Building An Emergency Fund

With market volatility, unexpected layoffs, personal emergencies, and uncertainty about the future, the COVID pandemic taught us the value of establishing an emergency fund. Let’s discuss how I approach this essential financial task.

As Fidelity houses my employer’s retirement accounts, Roth IRA, and brokerage accounts, I wanted my emergency fund there to shift money between accounts seamlessly. My strategy is making laddered investments in treasury bills (T-bills) backed by the U.S. government. T-bills are exempt from state and local taxes, but interest earned is fully taxable at the federal level. This should be an investment consideration based on which state you reside in.

I’ve divided my emergency fund into four “ladder rungs” within a dedicated “Emergency” brokerage account.

  • Liquid assets in Fidelity’s government money market fund (SPAXX) cover ~3 months of expenses with a 4.98% annualized yield at the time of this writing.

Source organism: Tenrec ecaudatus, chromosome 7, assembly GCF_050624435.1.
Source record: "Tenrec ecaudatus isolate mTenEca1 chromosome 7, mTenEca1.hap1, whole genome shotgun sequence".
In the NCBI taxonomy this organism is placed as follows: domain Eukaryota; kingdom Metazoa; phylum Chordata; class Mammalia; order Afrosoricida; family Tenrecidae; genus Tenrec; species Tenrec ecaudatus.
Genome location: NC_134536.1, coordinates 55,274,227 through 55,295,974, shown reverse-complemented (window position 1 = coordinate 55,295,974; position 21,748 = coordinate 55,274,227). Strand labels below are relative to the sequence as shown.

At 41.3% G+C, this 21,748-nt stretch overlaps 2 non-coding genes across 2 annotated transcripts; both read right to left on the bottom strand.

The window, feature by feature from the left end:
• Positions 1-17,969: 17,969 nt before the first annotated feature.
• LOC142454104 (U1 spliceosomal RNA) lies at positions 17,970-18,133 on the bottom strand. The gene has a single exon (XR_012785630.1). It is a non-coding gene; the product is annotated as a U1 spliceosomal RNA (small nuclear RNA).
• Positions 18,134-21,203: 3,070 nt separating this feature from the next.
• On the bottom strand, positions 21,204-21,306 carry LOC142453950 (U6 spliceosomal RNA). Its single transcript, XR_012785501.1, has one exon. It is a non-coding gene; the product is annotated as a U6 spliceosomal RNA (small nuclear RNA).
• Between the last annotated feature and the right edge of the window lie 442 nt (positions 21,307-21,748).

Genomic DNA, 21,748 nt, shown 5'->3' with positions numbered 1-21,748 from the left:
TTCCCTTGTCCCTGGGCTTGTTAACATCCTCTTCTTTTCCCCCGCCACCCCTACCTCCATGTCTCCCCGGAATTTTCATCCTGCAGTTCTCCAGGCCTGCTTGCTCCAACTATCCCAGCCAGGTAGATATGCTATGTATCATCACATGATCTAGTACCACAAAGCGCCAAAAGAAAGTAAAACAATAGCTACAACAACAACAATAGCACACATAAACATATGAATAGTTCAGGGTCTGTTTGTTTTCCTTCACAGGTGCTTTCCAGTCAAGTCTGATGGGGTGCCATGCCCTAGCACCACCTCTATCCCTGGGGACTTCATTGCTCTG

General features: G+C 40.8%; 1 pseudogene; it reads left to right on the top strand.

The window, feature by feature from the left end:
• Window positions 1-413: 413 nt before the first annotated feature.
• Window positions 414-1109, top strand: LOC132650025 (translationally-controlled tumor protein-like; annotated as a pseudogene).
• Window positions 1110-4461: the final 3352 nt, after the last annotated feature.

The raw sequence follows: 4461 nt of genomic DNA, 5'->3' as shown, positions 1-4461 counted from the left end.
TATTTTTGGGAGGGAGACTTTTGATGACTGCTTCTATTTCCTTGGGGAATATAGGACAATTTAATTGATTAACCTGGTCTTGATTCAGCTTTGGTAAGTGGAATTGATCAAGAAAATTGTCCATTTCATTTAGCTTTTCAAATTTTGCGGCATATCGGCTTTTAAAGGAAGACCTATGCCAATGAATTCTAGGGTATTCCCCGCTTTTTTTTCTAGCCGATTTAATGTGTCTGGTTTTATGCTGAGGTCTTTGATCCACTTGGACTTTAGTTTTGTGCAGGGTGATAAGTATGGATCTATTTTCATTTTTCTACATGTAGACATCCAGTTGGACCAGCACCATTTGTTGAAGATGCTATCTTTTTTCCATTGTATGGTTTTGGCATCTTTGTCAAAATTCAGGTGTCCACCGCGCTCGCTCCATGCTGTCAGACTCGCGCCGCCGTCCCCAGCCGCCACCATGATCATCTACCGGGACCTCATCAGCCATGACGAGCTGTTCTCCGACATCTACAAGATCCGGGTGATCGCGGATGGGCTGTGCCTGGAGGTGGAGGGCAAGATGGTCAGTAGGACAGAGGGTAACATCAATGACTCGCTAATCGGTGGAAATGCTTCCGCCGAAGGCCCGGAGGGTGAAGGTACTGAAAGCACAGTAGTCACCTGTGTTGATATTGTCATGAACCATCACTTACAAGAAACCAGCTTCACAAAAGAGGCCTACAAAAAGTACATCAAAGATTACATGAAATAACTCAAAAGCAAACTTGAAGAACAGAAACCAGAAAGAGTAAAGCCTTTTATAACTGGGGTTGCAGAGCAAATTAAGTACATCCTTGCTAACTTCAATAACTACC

• The three remaining rungs are equal investments in T-bills which mature at ~4 weeks, ~8 weeks, and ~12 weeks from the day the emergency fund is created. In the image, the red boxes denote when each T-bill matures. At the time of maturation, the principal (plus accrued interest) will be automatically reinvested in comparable T-bills (the “AR” designation in the image above), which matures ~12 weeks from that day. The result is that every ~4 weeks, an investment will mature and give me the option of keeping it liquid as SPAXX versus reinvesting.

In the example above, one can see how the boxed maturation dates are staggered.

During the first week of every month, I get an email from Fidelity with what my maturing security will automatically reinvest in. I have the option to decline if I want.

Drop me a comment below with questions or tips regarding emergency funds!

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